Shireen Abu Akleh started working as a journalist for Radio Monte Carlo and Voice of Palestine (a radio station based in Ramallah) before working with the United Nations Relief and Works Agency (UNRWA) for Palestine Refugees in the Near East. She continued to work for other platforms, initiatives, and channels before landing a job as a journalist and one of the first field correspondents for Al Jazeera in 1997, quickly becoming a household name due to her popularity as a reporter on their Arabic-language segment. Throughout her twenty-five years as a journalist and correspondent on Al Jazeera, Abu Akleh lived and laboured in East Jerusalem, right at the heart of Palestine. She devoted most of her life to reporting on important events in the occupied lands, particularly situations of settler-colonial violence and the opposing Palestinian resistance.
Abu Akleh reported live from the ground during the Second Palestinian Intifada in 2000, the Battle of Jenin in 2002, and innumerable operations by the IDF and settler colonialists in the Gaza Strip and elsewhere in Palestine. Shireen Abu Akleh was also the first Arab journalist allowed entry into the Shikma Prison - an Israeli prison complex in Asqalan - in 2005 to interview long-term Palestinian prisoners there, including a few who had spent over twenty years behind bars.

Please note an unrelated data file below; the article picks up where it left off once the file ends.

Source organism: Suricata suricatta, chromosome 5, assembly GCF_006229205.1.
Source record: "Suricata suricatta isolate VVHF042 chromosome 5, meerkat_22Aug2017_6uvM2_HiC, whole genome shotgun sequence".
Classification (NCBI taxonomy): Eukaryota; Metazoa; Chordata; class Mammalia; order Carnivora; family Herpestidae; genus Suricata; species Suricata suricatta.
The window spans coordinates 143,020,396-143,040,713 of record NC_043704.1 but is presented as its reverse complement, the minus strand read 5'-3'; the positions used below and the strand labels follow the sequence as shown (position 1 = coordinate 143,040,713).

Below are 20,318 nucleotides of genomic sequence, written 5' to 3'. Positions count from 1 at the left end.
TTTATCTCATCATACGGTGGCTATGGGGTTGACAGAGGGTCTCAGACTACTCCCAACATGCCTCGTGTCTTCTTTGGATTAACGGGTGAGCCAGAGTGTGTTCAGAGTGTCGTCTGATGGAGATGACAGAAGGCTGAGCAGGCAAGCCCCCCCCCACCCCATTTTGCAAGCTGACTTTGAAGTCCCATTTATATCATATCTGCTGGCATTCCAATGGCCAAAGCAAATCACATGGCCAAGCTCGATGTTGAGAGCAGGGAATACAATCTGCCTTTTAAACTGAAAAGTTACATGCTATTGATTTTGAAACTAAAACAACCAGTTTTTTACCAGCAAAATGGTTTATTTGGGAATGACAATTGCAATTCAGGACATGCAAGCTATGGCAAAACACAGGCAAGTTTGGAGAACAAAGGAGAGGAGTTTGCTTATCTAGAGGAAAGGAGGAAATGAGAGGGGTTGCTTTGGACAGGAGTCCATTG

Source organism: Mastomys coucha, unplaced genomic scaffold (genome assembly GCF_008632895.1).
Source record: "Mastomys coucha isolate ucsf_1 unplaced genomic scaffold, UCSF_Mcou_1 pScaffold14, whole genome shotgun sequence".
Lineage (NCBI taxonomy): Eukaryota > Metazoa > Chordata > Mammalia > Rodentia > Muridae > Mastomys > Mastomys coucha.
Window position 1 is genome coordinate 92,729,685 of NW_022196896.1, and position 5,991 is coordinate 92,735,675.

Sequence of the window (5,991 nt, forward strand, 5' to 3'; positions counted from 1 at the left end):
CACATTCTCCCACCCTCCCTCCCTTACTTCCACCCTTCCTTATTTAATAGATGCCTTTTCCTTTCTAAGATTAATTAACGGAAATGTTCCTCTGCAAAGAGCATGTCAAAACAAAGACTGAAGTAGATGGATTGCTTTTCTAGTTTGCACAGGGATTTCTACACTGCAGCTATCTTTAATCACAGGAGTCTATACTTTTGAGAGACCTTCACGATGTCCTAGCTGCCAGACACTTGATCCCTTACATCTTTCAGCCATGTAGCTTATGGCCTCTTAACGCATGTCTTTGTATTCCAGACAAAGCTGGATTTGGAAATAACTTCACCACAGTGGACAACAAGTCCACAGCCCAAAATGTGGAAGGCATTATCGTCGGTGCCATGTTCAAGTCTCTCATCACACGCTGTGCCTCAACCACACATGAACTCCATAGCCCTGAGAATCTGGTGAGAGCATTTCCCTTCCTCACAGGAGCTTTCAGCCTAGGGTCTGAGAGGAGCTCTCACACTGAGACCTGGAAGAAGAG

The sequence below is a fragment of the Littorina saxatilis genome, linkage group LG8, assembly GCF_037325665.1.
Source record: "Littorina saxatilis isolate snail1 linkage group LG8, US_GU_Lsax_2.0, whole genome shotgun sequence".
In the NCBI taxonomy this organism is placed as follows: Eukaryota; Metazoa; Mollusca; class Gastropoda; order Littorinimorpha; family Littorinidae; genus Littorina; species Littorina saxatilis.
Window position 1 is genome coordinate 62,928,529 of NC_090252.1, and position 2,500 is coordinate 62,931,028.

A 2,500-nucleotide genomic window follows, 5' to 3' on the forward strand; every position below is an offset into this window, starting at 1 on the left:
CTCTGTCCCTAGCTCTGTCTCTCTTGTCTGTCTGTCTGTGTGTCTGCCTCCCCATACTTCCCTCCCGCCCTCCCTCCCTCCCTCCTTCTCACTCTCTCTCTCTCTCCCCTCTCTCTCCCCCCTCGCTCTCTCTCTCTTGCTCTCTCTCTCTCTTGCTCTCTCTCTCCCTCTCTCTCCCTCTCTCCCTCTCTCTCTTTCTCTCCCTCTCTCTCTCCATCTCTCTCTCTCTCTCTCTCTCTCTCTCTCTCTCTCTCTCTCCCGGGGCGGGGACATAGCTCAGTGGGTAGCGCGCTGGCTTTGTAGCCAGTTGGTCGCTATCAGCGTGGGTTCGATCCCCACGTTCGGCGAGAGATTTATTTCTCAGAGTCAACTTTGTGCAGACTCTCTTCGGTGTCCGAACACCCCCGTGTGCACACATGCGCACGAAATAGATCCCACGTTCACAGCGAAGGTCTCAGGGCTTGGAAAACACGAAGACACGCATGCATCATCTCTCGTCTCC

Last July, Shireen Abu Akleh was chosen to be the first Al Jazeera journalist reporting live from Cairo, Egypt once more as the network prepared to announce the return of its operations in response to the improvements of Egypt-Qatar relations.
In the month since Abu Akleh’s assisination in the occupied West Bank, many institutions all around the globe have gone to great lengths to commemorate her. The United Nations, for example, renamed their annual training programme for Palestinian journalists, becoming ‘The Shireen Abu Akleh Training Program for Palestinian Broadcaster and Journalists’ in remembrance of Shireen. Meanwhile, the Bayt Mal Al Quds Agency in Morocco, a funding initiative set up by the King of Morocco to protect Al-Quds and aid its people, has launched a new annual journalism award commemorating the life and work of Shireen Abu Akleh. Recently, Al Jazeera released a request to award Abu Akleh the Nobel Peace Prize, to pay homage to her trailblazing career and brave heart.